The legal definition of rape has a major impact on the figures for the number of reported rapes in the statistics. In many European countries, for example, violence is required in order for the offence to be classed as rape, while other countries also include acts in situations where the victim was particularly vulnerable, such as being heavily intoxicated. Around 40 per cent of the reported incidents of rape committed against women in Sweden in 2016 involved no violence, relating instead to exploitation of a particularly vulnerable situation. In 2018 Sweden became one of only a few countries in Europe to adopt a law on consent. This is likely to also affect the number of incidents that are recorded as rape in Sweden.
These differences also have a major impact on how many reports are recorded in the statistics. If, as in many European countries, the police do not record reports of rape that they believe did not happen or did not meet the legal threshold for being defined as rape, this will reduce the number of reports. In Sweden, however, the police record every report in which a person says that a rape took place. The number of rapes reported will also be uncommonly high in Sweden due to the fact that repeated incidences of rape that take place within the confines of a close relationship are counted as separate offences in the statistics. In many other countries, these rapes are counted as one offence.
Not everyone who is raped reports this to the police. This means that differences in willingness to report can have a significant effect on how many reports the police receive. It is impossible to say how many offences go unreported in the various countries, as we do not know the real number of rapes in any country. There are, however, indicators that the proportion of victims who report sexual offences is relatively high in Sweden. This is because Sweden ranks highly on three factors that are covariant with elevated levels of reporting, namely public trust in the justice system, a clear rejection of “rape myths” and a high level of gender equality.
Public crime surveys provide another source of knowledge about crime. Unfortunately, there are very few European crime surveys to go on and those that do exist have shortcomings in terms of both sampling and methodology. The latest such study conducted by the European Union Agency for Fundamental Rights (FRA) dates from 2012 and relates specifically to the prevalence among women. The survey asked women about their experience of gender-based violence since the age of 15. The proportion varied between 3 per cent of respondents in Croatia and 14 per cent in the Netherlands. Generally speaking, the percentage of women who disclosed having experienced rape was lower in the southern countries compared with those in the north, and particularly low in the countries of the south-east. Ten of the 27 countries revealed a figure of between 10 and 12 per cent, including Sweden at 11 per cent.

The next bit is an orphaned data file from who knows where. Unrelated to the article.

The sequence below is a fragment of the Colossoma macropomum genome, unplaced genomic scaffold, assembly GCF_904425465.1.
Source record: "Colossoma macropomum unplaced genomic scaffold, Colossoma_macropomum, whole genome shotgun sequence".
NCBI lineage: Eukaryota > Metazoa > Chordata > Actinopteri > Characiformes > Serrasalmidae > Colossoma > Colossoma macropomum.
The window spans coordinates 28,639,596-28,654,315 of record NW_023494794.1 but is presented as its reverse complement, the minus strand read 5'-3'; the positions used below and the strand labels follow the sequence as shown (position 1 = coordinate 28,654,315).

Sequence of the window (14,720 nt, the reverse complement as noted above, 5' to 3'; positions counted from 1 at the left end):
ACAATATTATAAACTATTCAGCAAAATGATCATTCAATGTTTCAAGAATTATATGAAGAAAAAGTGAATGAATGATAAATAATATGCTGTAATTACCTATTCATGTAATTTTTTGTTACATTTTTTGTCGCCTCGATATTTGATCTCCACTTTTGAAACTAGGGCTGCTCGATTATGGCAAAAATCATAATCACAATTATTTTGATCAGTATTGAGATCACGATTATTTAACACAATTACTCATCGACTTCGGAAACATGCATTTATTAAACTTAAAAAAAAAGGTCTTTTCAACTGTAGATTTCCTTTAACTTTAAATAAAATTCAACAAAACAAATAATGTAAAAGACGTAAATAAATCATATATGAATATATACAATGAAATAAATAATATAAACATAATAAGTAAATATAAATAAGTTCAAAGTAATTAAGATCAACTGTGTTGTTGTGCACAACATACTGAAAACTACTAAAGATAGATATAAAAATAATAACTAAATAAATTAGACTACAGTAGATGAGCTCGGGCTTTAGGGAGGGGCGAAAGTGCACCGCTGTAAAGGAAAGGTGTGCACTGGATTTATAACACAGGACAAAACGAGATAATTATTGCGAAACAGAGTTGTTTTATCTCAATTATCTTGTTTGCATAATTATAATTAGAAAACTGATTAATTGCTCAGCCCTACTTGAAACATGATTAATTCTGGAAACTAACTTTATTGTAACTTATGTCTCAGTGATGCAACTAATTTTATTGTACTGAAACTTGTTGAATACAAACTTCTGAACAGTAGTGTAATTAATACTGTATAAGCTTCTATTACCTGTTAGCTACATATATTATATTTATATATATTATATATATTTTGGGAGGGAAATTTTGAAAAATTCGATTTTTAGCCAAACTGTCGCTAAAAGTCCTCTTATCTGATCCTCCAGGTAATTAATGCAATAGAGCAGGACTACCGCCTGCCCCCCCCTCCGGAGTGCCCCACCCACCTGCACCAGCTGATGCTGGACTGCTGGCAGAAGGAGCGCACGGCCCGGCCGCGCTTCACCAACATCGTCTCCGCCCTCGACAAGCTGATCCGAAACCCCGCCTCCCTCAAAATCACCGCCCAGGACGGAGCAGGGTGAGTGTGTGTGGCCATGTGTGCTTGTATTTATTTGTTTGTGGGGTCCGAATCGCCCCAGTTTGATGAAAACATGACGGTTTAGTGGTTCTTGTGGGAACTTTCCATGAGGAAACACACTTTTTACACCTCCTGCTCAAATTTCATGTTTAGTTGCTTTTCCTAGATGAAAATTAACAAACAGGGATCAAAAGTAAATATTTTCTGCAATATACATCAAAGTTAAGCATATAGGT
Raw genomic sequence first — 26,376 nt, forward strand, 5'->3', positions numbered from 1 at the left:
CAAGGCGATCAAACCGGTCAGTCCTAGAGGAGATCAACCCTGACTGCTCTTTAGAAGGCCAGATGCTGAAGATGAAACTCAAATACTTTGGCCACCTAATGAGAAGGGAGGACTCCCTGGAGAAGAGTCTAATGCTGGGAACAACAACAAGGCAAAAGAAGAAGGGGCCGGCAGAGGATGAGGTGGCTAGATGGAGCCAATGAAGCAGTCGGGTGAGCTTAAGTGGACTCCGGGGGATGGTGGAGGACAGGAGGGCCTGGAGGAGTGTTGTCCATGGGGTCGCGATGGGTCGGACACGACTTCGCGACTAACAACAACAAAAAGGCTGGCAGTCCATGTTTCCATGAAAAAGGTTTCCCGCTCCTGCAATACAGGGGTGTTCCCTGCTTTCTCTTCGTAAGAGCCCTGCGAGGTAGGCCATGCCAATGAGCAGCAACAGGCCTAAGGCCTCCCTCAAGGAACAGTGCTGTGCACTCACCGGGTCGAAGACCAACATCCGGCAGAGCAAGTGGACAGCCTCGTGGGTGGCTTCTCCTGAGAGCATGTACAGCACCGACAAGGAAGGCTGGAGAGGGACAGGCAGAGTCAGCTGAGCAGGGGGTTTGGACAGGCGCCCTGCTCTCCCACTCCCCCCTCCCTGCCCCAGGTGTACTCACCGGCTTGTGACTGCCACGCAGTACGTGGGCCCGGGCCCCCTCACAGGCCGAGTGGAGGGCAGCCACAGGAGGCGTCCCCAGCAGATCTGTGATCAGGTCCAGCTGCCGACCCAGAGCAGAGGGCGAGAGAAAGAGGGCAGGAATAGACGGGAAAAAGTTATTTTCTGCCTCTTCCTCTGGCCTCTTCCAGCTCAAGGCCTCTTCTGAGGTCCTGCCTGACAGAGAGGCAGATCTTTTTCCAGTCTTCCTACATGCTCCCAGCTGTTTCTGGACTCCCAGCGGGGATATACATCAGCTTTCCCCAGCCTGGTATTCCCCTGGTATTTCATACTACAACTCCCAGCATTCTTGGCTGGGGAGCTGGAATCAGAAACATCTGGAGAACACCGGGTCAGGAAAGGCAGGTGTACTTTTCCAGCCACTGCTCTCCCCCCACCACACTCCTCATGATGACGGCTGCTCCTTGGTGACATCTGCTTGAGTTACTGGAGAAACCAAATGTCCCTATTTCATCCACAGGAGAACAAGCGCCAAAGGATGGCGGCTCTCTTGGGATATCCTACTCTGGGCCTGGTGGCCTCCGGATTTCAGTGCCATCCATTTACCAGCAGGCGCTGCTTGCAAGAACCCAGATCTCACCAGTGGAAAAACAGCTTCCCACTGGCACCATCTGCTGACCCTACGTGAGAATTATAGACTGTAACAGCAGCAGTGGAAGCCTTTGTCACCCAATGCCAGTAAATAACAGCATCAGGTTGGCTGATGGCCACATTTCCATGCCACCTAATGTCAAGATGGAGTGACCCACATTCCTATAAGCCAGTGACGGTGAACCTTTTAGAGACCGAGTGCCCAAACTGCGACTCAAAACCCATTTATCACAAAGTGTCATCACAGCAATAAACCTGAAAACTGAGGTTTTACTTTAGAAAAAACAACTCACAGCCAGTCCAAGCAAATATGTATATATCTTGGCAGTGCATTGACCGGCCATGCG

On the question of detection (clear-up) rates, Brå’s analysis covers just five countries: Sweden, Norway, Denmark, England & Wales (as a single unit) and Germany. According to the statistics from these countries, the proportion of reported crimes detected in these countries in 2017 ranged from 80 per cent in Germany and 57 per cent in Denmark to one third in Norway, 11 per cent in Sweden and 3 per cent in England & Wales. Similarly when considering reporting, the differences are largely explained by the differences in the method of counting. For one thing, there are variations in what counts as a “detected” offence. Some countries consider a crime to have been detected when a suspect has been identified, while in others, such as Sweden, someone has to be prosecuted for the offence in order for it to count. In addition, the proportion of detected offences will naturally be lower in countries with a more extensive method of recording the number of reports. Following adjustments similar to those concerning reported offences, the variation in detection between the countries drops to between 7 and 13 percent on average over the period 2013–2017. Sweden and Germany come in at 7 per cent.
Average number of rapes reported per 100,000 inhabitants and year, over the period 2013–2017. Source: Eurostat
The latest international crime survey focusing specifically on sexual violence was conducted in 2012 by the European Institute for Gender Equality (FRA). The FRA study presents the proportion of women who state that, one or more times since the age of 15, someone has forced them to have sexual intercourse by holding them down or some other form of violence. Source: Eurostat